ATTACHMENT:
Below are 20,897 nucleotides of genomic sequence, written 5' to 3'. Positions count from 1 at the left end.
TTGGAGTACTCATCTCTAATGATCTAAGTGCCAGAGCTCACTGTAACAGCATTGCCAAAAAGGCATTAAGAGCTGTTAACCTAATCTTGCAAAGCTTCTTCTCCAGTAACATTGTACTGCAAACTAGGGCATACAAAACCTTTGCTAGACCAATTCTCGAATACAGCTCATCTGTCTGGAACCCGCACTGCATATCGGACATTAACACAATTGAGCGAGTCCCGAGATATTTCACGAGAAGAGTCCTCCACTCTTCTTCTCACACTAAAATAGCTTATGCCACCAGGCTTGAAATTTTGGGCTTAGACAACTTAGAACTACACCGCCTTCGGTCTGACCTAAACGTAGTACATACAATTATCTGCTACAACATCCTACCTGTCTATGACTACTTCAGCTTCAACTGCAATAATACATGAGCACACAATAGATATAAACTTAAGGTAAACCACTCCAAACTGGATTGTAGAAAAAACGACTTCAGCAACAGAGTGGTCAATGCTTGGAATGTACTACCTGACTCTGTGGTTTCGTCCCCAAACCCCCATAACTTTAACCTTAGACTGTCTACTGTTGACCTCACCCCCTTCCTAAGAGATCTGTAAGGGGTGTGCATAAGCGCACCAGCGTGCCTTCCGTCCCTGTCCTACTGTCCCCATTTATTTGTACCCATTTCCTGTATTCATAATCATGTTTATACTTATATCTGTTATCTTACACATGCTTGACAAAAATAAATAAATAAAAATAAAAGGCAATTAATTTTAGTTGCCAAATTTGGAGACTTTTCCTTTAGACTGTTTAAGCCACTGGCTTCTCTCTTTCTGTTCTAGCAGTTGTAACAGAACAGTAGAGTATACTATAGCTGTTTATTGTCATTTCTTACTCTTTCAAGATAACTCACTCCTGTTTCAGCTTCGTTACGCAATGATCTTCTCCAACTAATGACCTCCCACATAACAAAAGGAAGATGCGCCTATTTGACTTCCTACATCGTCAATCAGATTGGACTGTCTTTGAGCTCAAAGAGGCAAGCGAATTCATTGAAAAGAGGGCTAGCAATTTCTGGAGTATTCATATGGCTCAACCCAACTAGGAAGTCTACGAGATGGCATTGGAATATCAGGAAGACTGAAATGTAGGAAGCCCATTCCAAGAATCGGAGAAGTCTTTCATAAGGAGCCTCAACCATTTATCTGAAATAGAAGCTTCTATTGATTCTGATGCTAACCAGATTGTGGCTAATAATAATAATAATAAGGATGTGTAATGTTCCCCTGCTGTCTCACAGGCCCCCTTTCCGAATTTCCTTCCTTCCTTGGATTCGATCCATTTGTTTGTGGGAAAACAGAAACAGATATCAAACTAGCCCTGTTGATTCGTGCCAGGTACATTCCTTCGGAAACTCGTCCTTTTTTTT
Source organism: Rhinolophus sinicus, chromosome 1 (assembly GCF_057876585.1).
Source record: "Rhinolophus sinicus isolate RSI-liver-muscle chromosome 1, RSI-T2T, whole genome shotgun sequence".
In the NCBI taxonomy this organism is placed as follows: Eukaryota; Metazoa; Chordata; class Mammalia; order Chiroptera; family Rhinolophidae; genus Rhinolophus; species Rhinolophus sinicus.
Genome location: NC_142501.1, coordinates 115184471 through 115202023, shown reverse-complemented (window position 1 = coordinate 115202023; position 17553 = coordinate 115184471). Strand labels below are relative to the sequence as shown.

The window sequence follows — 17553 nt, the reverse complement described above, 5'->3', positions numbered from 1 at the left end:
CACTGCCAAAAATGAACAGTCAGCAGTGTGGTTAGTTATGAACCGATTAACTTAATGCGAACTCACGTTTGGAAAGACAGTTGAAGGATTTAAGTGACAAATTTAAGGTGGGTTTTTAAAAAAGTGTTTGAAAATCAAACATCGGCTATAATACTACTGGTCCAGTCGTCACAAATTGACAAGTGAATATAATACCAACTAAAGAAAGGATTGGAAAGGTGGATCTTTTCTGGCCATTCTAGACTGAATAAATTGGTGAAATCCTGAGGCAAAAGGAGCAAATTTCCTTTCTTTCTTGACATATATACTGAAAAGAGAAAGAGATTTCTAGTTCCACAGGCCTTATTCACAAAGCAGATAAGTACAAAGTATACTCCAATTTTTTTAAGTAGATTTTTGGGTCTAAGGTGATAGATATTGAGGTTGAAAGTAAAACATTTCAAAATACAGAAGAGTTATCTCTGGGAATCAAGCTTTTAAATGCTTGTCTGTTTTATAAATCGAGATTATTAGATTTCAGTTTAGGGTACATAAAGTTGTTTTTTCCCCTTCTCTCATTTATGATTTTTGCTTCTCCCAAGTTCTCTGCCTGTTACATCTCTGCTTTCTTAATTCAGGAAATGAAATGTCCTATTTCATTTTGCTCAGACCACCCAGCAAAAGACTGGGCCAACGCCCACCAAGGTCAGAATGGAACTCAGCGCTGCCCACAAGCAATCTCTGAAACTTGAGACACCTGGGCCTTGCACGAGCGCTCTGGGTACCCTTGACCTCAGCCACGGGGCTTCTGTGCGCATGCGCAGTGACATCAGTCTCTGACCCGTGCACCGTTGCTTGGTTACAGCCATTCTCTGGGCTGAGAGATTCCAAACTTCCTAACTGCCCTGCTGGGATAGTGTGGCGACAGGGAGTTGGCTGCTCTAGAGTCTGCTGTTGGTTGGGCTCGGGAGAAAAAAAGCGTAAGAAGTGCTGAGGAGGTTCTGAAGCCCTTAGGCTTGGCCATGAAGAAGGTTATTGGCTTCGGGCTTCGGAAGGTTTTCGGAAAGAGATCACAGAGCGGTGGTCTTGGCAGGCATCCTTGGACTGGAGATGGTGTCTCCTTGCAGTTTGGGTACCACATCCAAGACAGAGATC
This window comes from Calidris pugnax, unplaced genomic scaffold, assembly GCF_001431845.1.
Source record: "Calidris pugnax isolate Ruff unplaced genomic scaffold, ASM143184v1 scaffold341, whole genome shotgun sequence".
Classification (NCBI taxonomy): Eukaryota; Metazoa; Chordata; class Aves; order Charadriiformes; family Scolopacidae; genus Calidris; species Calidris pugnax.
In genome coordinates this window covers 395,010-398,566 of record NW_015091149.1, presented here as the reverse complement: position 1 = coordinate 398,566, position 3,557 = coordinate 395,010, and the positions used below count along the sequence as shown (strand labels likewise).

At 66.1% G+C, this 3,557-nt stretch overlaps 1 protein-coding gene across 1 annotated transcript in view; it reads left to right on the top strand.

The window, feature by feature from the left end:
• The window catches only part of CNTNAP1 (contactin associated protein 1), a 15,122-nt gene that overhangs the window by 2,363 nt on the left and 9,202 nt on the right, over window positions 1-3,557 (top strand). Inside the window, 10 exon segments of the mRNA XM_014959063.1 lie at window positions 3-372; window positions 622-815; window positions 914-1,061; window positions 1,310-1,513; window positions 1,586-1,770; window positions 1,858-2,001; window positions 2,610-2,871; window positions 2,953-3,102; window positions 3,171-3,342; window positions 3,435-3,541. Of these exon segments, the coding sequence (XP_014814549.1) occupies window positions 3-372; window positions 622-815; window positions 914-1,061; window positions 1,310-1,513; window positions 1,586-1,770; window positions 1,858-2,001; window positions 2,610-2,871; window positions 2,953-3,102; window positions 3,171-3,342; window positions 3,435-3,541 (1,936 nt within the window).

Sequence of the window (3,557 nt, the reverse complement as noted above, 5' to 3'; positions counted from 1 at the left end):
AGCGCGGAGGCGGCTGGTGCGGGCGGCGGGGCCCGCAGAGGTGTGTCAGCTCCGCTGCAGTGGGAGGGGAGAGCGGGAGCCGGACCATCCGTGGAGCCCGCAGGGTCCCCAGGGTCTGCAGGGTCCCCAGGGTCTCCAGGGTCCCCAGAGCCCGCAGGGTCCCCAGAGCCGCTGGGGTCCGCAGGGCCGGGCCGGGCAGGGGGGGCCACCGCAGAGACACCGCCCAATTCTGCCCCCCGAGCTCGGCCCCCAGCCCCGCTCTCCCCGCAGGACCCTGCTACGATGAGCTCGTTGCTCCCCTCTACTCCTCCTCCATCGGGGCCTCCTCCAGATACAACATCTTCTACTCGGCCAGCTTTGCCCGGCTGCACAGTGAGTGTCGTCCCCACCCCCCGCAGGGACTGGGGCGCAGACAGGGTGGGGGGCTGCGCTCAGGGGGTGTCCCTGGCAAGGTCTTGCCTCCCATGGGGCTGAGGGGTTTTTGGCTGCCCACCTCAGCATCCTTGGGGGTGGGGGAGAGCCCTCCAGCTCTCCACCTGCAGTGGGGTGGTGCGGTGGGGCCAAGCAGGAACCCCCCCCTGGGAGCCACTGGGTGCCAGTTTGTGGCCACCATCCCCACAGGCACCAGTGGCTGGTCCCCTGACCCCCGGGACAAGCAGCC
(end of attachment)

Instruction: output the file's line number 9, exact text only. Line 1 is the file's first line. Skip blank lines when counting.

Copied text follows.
This window comes from Calidris pugnax, unplaced genomic scaffold, assembly GCF_001431845.1.